LabOne Software Trigger as a tool for multichannel mapping applications

In earlier blogs, we presented several methods to synchronize data acquisition with third party instruments, either via the DIO input as a Hardware trigger (TTL pulse), some gated triggering scheme for pass/fail analysis or to capture only transient phenomena in a longer data stream (ring down method example).

Here I would like to go further and provide a recipe for multichannel image acquisition for applications in Scanning Probe Microscopy (SPM), Laser voltage imaging (LVI), or any imaging technique where the data from Zurich Instruments’ Lock-in needs to be mapped to the X,Y coordinates of an external scan generator. In practice, this technique can be used to simultaneously obtain data from many sources such as the instrument’s demodulators, Boxcar Averager and PLL/PID, all aligned with the same timestamp. Multichannel data streaming enables not only a significant speed enhancement of the data recording, but also the universal timebase simplifying the search for cross-correlated data among the different data streams.

All LabOne users can take advantage of this feature even without any option enabled as it is part of the standard LabOne integrated toolset. This tab can be loaded from the following icon:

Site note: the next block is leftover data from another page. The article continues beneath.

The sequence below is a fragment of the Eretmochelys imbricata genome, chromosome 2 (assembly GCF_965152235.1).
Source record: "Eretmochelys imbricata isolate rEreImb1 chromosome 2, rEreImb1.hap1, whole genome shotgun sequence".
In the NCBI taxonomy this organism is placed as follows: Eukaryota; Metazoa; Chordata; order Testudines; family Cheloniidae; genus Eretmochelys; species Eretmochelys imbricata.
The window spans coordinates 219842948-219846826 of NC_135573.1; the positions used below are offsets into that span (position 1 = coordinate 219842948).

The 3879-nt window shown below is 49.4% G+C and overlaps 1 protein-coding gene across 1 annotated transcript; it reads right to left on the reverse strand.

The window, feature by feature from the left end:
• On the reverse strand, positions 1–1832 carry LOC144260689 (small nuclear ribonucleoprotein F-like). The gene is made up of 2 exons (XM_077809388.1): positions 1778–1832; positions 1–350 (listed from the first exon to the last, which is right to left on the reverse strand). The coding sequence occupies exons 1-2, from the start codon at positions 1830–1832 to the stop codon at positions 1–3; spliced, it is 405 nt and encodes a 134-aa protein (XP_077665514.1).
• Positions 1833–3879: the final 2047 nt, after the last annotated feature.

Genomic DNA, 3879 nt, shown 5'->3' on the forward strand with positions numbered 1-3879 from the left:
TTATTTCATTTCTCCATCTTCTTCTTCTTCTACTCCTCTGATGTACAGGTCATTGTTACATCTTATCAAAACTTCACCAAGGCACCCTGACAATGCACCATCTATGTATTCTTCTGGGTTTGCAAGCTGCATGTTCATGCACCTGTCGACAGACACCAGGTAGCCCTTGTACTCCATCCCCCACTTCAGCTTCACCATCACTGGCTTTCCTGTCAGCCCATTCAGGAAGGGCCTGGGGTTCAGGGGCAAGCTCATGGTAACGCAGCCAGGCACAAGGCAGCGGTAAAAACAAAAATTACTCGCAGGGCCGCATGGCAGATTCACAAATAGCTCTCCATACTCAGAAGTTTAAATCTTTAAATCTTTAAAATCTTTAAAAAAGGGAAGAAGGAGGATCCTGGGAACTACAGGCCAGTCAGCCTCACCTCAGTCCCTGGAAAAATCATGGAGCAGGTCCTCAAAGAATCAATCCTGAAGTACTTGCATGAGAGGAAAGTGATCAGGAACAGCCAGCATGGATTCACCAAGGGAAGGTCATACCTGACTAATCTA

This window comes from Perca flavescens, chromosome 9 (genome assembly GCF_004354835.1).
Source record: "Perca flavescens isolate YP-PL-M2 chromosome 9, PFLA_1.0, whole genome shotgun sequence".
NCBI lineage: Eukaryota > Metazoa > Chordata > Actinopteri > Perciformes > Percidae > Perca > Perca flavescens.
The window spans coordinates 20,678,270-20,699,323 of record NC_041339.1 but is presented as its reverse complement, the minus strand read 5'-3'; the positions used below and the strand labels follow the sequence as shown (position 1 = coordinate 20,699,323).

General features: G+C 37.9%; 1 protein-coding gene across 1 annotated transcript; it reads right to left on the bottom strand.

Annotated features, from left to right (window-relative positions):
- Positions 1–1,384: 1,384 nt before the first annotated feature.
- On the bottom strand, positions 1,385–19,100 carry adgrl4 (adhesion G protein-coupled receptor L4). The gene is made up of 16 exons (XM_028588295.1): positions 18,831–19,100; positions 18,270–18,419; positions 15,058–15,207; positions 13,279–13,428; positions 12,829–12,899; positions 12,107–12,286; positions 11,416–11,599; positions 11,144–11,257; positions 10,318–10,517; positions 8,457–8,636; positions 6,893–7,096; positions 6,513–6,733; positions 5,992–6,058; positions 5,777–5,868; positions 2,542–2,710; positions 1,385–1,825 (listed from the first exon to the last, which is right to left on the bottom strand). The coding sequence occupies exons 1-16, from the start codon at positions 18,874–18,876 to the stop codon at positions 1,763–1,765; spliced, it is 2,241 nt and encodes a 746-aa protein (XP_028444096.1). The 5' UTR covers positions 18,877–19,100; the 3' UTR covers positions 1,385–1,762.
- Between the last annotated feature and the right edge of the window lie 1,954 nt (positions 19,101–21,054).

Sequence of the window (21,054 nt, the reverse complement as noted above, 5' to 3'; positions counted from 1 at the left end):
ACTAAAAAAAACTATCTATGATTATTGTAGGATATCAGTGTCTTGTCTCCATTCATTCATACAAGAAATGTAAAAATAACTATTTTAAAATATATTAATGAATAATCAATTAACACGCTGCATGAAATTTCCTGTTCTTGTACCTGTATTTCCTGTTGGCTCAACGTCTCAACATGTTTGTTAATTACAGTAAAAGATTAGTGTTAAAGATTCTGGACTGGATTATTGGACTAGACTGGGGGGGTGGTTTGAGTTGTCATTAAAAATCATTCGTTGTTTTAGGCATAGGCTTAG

SW trigger

SW trigger

Line-by-line data alignment

Starting from the record button in LabOne (cf Config tab), all demodulated data and auxiliary inputs can be saved continuously at the specified data transfer rate with the same timestamp for post-data processing. This timestamp is however valid for demodulated and Aux Input samples only. If we display this data in the Plotter, it would look like this as a function of time :

Plotter with backlash

Here we see many simultaneous traces (all demodulated Amplitude and Phase), as well as the fast scan axis (sawtooth like shape for every forward & backward line) but also some unsolicited spikes in the signal when the scanner changes direction (pointing arrow in the above screen capture). In term of scan line visualization, it quickly becomes inconvenient to compare one line with the next as the rolling data is constantly moving.